As things are playing out, Gatwick looks to become a battleground for low-cost airlines, putting Wizz head to head with easyJet at this popular London airport. Such a situation would have been unheard of pre-COVID, but as we’ve seen, anything can happen in 12 months.
O’Leary thinks it will be entertaining to watch from the sidelines as the two low-cost airlines battle it out for market share. He said,
“It will be interesting to see Wizz square up to easyJet in Gatwick. I think part of it is Wizz recognizing that they can undercut easyJet at Gatwick but that they can’t undercut Ryanair at Stansted.”
It’s not the first time the Ryanair boss has accused Wizz Air of high-tailing it out of Ryanair’s way. He says that, as Ryanair has moved into Wizz home territories in places like Romania, Bucharest and Ukraine, Wizz has moved further east and down to Dubai to avoid butting heads. He commented,
“You stay out of Ryanair’s way because you can’t compete with us.”
While I think Joe Varadi would have a few choice words to say about that statement, it does explain why Wizz is so keenly interested in Gatwick. O’Leary believes Wizz will come out of COVID with a lower per-seat cost base than easyJet, so will be capable of successfully drawing traffic away from its competitor in the future.
While Wizz and easyJet play, Ryanair is sewing up Stansted
Regardless of the new opportunities coming to fruition in Gatwick, O’Leary is not interested. He said,
“I think what’s interesting is we are not very interested in Gatwick. Most of my focus is on Stansted. I see huge opportunities for us in Stansted … Frankly Gatwick is an expensive airport with expensive handling, whereas, at Stansted, we have a very low-cost operation.”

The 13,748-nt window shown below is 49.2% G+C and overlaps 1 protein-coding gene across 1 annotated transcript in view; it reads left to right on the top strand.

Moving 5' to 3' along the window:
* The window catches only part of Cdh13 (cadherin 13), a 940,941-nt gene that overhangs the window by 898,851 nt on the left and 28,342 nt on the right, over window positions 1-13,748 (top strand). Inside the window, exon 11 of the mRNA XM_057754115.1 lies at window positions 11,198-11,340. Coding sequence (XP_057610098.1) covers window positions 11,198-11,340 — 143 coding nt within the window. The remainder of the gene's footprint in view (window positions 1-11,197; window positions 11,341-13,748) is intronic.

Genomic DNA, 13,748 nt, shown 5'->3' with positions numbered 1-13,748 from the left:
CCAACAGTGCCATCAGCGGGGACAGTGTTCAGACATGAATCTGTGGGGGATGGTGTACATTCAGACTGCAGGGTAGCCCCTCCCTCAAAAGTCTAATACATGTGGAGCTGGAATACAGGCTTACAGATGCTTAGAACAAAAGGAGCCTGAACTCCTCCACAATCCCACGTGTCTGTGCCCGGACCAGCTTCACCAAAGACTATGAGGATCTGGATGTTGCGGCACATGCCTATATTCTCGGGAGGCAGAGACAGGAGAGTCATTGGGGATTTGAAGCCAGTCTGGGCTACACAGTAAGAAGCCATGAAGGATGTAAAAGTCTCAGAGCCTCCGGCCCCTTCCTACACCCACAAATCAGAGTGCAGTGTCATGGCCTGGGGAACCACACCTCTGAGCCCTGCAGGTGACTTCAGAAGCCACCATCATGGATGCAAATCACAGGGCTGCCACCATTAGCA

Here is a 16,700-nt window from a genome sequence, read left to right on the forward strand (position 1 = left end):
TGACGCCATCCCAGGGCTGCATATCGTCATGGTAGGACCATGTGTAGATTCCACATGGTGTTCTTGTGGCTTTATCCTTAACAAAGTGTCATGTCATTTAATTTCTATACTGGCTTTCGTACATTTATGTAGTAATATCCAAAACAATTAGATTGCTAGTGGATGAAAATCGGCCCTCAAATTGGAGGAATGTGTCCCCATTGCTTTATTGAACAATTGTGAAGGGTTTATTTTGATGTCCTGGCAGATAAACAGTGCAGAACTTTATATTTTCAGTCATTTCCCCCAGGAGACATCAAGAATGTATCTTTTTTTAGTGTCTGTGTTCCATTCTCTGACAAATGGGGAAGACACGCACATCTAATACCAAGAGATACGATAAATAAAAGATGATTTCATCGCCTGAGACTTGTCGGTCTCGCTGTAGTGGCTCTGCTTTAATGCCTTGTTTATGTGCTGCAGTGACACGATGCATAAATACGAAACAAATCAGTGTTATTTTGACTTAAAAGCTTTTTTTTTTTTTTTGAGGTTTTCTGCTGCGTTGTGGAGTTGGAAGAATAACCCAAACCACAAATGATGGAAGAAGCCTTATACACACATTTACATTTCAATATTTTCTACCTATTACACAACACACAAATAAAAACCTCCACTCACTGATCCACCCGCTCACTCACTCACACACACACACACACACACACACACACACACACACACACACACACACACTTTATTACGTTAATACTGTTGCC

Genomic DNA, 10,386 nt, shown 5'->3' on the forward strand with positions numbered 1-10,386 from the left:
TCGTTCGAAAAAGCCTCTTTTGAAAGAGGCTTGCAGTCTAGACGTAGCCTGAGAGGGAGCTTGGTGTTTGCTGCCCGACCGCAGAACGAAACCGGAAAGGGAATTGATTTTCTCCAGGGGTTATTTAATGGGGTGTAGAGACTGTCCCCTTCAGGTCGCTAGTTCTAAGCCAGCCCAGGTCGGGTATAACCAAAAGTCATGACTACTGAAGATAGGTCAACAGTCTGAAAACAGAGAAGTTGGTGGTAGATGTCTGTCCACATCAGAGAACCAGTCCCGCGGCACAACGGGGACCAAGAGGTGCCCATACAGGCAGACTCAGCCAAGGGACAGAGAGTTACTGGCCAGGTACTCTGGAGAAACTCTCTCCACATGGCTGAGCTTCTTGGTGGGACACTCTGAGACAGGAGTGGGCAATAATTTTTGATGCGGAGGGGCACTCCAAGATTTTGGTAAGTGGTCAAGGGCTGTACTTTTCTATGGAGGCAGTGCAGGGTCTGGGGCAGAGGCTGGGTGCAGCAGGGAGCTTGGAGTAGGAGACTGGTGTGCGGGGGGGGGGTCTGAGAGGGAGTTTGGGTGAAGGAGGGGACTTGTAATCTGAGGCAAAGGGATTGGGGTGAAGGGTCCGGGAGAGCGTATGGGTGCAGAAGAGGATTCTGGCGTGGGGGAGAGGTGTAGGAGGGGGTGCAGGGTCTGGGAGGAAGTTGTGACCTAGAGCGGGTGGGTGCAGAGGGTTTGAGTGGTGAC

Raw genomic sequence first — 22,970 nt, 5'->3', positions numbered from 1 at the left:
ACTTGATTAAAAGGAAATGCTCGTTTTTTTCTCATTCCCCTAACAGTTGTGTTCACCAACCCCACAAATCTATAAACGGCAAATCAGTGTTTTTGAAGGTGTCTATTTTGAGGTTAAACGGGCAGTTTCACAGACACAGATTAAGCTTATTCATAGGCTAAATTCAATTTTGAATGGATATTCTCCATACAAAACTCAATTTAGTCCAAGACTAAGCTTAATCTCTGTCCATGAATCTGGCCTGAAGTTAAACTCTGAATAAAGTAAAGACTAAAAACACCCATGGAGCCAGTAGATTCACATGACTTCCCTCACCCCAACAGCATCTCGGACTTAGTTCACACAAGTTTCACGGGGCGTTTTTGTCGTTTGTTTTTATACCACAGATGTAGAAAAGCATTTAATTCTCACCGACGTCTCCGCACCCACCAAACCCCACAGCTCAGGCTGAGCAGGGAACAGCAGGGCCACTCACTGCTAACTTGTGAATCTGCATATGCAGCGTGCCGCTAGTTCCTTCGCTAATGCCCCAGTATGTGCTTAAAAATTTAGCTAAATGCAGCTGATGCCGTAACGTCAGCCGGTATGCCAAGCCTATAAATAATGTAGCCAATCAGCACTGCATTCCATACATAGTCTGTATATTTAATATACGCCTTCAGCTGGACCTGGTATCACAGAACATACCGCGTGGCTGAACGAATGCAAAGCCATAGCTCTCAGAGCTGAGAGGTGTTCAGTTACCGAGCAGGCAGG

Ryanair’s pincer-like grip on London Stansted has forced out the competition. In August, easyJet announced a flurry of base closures around the UK, including their operations at Stansted. For Ryanair, this is a perfect scenario because it means there are more slots up for grab at what is evidently O’Leary’s favorite London airport. He said,
“easyJet is closing the bases at Stansted and Southend, so then I think we would certainly look to take up their slots. We would like to expand in Stansted and, to less of an extent, Southend.”
It’s unusual to hear airlines talking about growth right now, but certainly very welcome. Ryanair has said all along that it is keeping airlines and pilots current, so it is capable of pouncing on every last drop of demand the second it flares up. O’Leary predicts a strong demand next summer and is ready to expand to accommodate that resurgence. He said,
“We would certainly be very focused, and I’d be very keen to return to growth very quickly in Stansted as soon as there’s a vaccine and a reasonable recovery. Stansted would still be my airport of choice for London because of the efficiency of the facility and good management team there.”
It seems that, while Wizz and easyJet lock horns in Gatwick, Ryanair is being left with free rein to reign supreme at Stansted. While that’s good news for the airline, we’ll have to wait and see how it plays out for passengers.
What do you make of the shake-up in the UK’s low-cost London market? Let us know in the comments.